Originally, economic necessity motivated women to expand their gardens. In the 1980s, government deregulation of staple food prices under structural adjustment requirements increased the budgetary squeeze on rural households. Low groundnut prices caused many male household heads to default on some of their traditional financial obligations to their families. A government retrenchment program and the deregulation of fertilizer prices exacerbated the rural economic situation further. Women felt pressure to generate increased cash incomes. At the same time, external funding began to flow into the region as international donors began to emphasize, first, women’s agricultural projects and, later, environmental stabilization programming.

In the early 1980s, several women growers' organizations lobbied for material support to expand two existing garden sites. Representatives of the growers' groups, extension agents from the civil service, and the volunteer met several times over a period of months to put together plans for the construction of several wells and to expand the area to accommodate nearly 500 women. Funding was provided by an outside donor, and the project was jointly administered by the volunteer and government extension agents. The Ministry of Agriculture was responsible for surveying and allocating individual land parcels.

These arrangements were implemented and later challenged by one of the sites’ landholders, leading to protest, detention, demonstration, government intervention concerning the dispute between the landholder and growers, and eventually to a court case. In the final ruling on the case, nearly all of the substantive claims by the growers were upheld. The sole exception involved allegations made by the landholder that vegetable growers had planted dozens of fruit trees within the perimeter without authorization. His insistence that they be removed won the court's backing, and women were ordered to remove all trees at his request.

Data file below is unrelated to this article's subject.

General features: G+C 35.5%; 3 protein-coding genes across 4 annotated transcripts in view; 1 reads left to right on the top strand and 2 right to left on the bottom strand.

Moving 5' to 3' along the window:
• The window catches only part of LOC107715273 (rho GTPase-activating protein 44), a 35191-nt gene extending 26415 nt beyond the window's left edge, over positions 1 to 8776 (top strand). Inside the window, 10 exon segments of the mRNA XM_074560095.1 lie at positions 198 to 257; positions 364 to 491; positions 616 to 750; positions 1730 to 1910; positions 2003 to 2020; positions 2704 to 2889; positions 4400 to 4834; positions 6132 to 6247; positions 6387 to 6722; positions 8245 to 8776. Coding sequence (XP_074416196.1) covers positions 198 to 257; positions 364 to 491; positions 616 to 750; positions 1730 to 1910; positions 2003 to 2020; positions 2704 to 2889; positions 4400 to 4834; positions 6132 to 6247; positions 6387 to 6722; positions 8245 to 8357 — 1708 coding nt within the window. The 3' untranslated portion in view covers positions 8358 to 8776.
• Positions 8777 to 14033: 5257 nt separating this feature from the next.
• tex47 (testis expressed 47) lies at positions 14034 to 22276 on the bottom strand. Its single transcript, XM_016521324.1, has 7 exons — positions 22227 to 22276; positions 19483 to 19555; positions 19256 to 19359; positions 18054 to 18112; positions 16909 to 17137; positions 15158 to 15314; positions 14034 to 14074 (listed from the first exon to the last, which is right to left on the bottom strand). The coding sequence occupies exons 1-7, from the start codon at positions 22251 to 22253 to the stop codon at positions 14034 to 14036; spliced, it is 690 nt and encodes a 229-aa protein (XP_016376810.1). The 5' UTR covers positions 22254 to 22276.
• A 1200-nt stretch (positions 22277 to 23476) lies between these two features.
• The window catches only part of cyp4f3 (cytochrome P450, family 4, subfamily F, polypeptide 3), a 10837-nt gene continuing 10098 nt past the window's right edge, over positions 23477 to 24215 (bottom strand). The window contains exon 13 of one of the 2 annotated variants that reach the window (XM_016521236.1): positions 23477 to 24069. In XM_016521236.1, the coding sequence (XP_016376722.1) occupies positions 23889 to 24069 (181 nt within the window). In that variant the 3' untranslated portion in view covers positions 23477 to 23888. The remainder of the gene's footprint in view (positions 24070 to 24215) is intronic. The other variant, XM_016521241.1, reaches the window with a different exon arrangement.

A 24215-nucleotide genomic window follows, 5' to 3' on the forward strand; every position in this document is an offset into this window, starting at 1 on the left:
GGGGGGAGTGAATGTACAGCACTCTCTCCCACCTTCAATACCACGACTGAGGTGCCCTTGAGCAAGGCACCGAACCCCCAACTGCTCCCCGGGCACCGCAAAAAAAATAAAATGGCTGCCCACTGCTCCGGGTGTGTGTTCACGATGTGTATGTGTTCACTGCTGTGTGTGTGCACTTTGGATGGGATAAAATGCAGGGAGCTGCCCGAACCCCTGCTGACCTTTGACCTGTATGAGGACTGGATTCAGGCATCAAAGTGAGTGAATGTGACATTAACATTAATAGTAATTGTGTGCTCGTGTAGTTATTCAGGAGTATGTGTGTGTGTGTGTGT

Within a day or two of the decision, the landowner visited the garden and ordered several dozen trees removed. Then, in an action that foreshadowed the coming conflict in Kerewan's gardens, he immediately replanted several dozen of his own trees within the perimeter. By locating seedlings directly on top of garden beds already allocated to vegetable growers, his expectation was that water delivered by growers to the vegetable crop would support his trees until the ensuing rainy season.
This case led other landholders to reappraise their management of low-lying land resources. Whereas they may have initially resisted tree planting by women on the grounds that it reduced future land use options, the prospect of "capturing" a female labor force to water trees, manure plots and guard against livestock incursions within the fenced perimeters encouraged them to undertake orchard production on the garden sites themselves. Seeing the orchards as a potential breakthrough in the attempt to reforest the river basin, international development agencies quickly offered financial and technical support. These agencies included governments and NGOs from North America and Europe, as well as the United Nations.

Schroeder observes that the effort to introduce monocrop mango orchards owned by male landholders replaces the gardeners' own more complex agroforestry systems. The landholders’ actions threaten to 1) reduce the diversity of crops grown on low-lying land; 2) reduce the income generated per land unit in absolute terms; 3) restrict women's cash incomes in relative terms; and 4) confine the seasonal distribution of income drawn from the plots to the period of the mango harvest. Each of these factors has serious negative implications for family food security and the livelihoods of women gardeners in this region.